Losing an elder is like taking a tongue out of a mouth. The youth becomes betrayed by it’s silence. - Aja Monet
When Seamus Heaney passed away last year, I remember being saddened by the loss. The online world mourned him by posting their anecdotes and pictures of meeting him and by quoting his writing.
A day before Amiri Baraka passed I was in an online poetry therapy session and we read a poem by Seamus Heaney. A flash of sadness seeped in as I briefly mourned over his words. The instructor shared the brighter side by mentioning that the world would be more exposed to his work because of how we memorialize the gone.
There is something about death that makes us more alive to one another. The void becomes more visible in our imaginations. It’s akin to walking on a city street lined with buildings and then you notice a lot between brick walls. You see the lot as vacant, but there is high-uncut gas, unnamed species of insects, and possibly rodents. There is life in the void, in the missing, and the silences that surround what once were bricks, gas, and light.
In my stillness I wonder what Baraka would want from us. How would he want us to remember him, his lineage, and the complexities he wrote about in bold and concrete ways?
Although we see the gone as gone or see the lot as empty, it actually isn’t. Man has built bricks and bones. The lot is just going back to its most original state.
On the day of his death, I hosted THE ART ON MY CHEST. The room was full with writers. I was worried when only one woman in the group knew Amiri Baraka’s work. I was shook into a silence that made me too surprise; I was in a room full of spoken word poets who were not familiar with the influence of his work on their own work/lives.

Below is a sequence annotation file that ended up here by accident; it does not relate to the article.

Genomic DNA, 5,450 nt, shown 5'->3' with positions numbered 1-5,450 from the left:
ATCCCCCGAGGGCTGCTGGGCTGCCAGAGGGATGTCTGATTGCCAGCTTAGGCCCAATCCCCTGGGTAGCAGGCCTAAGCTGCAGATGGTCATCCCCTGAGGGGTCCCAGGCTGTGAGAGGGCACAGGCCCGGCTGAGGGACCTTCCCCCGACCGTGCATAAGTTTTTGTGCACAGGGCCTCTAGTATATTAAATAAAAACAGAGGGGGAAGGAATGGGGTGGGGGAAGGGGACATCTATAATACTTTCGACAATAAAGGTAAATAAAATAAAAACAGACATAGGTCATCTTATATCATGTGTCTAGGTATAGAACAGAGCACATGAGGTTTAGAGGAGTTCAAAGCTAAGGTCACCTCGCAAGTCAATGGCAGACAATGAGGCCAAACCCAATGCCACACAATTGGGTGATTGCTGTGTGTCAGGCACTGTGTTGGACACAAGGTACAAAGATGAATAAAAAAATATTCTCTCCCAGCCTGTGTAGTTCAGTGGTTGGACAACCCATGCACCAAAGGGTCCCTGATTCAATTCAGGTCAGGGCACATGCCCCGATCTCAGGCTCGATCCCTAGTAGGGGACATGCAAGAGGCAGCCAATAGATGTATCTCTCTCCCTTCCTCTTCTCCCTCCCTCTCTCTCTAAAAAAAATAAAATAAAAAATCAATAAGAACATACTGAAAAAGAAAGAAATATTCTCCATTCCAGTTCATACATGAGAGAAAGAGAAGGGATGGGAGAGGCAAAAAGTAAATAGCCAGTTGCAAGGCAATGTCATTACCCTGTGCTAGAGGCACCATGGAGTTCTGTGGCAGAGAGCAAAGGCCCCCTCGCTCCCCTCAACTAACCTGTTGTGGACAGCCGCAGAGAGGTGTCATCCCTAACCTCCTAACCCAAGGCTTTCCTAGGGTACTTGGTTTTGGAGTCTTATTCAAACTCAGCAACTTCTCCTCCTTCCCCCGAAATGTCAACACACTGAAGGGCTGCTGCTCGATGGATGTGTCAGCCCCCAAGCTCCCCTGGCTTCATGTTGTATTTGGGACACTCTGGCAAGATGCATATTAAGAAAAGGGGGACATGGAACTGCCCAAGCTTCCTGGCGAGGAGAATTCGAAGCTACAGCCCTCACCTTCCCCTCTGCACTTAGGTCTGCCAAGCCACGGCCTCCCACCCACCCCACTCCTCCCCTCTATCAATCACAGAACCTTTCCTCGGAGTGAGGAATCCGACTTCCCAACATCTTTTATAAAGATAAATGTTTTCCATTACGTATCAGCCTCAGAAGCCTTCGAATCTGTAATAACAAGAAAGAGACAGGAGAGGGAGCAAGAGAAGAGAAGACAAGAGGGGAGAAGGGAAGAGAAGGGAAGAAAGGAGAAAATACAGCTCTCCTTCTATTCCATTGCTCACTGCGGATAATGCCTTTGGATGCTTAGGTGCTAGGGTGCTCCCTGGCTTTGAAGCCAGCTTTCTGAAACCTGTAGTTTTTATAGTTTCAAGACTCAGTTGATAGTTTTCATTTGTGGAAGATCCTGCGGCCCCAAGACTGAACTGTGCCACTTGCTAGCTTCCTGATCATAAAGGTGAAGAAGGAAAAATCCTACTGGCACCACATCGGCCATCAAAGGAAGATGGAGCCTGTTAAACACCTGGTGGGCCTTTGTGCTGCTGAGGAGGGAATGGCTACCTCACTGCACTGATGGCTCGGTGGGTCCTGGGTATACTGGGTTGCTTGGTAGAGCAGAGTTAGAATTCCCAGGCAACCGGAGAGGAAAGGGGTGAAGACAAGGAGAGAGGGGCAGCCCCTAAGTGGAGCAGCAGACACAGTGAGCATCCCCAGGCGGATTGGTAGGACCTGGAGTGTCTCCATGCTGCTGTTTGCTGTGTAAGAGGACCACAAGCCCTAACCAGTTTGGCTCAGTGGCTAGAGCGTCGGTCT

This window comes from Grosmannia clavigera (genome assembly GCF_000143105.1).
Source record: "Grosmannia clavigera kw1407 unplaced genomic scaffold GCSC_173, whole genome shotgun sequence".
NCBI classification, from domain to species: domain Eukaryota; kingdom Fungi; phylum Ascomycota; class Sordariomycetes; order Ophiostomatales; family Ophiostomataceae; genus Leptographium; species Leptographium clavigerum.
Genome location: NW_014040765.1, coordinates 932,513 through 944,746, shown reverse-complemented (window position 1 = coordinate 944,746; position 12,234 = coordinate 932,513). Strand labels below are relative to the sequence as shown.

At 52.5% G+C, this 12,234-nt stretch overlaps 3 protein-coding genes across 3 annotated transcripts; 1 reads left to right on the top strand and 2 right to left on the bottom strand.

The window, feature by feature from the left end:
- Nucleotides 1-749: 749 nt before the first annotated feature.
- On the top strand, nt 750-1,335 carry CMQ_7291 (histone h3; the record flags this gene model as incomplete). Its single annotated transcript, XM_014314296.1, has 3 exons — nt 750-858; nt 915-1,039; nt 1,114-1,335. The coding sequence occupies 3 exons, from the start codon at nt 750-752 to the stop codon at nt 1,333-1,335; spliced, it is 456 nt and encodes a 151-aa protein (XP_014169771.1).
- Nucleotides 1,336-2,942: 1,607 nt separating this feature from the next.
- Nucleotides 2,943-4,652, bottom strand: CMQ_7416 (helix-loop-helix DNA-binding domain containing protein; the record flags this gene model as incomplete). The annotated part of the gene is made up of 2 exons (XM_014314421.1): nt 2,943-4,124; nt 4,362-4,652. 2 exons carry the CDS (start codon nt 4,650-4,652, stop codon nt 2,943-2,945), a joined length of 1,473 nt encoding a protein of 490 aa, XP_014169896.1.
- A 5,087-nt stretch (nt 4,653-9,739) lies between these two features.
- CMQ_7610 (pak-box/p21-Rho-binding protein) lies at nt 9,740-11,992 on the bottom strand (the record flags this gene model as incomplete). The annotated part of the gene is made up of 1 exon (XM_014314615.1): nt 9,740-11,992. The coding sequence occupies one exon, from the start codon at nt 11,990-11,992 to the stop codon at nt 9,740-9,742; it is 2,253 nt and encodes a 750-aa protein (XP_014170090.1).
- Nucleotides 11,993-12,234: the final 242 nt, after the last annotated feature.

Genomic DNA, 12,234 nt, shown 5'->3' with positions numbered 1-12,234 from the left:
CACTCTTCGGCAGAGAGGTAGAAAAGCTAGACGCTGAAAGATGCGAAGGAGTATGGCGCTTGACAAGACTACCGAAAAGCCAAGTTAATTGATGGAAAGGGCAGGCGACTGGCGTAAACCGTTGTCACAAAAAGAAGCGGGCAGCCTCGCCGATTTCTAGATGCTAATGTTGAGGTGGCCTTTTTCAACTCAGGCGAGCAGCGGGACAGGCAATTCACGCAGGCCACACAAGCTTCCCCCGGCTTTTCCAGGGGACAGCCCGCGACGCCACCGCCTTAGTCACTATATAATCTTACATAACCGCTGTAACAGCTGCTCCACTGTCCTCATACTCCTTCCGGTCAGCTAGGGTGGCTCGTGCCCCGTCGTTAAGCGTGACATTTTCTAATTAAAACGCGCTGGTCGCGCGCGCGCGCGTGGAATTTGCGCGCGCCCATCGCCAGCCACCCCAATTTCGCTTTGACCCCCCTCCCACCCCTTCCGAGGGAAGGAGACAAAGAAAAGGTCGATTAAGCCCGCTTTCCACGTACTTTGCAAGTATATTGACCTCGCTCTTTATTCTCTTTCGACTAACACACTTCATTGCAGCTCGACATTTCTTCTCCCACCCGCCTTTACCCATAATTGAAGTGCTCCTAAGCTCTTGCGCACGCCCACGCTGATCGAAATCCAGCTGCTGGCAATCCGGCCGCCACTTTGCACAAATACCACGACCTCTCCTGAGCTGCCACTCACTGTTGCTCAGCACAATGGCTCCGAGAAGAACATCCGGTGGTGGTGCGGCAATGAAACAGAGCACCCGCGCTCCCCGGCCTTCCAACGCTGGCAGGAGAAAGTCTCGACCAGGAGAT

I always wonder what is happening to our culture. Why do we forget so easily what has come before? How would Amiri react to people not knowing who he was and would he be that self-indulgent?
Baraka’s work has always been about honoring the past to make a better future; that is the value of knowing your history. We must learn to look back, but we do it all the time. Some of us do it more consciously than others. Yes, our youth (and adults) may not know the name of Amiri Baraka, they may never be abled to quote his work. Yes, our youth may never drum a djembe, but they know how to beat box and rap over the rhythms that originated on a dusty field in the Congo.
I write that to illustrate that Amiri Baraka could never die, not even in his birth. His truth permeates even in the vacant lot of our minds. His work will live on in all of us because the truth doesn’t need a name to live.
I am thankful. He has left a lifetime filled of words that can fill our silences with his voice over and over again.
Read his book and remember him. Open your palms to the sky and pray. He now can guide us from the other side.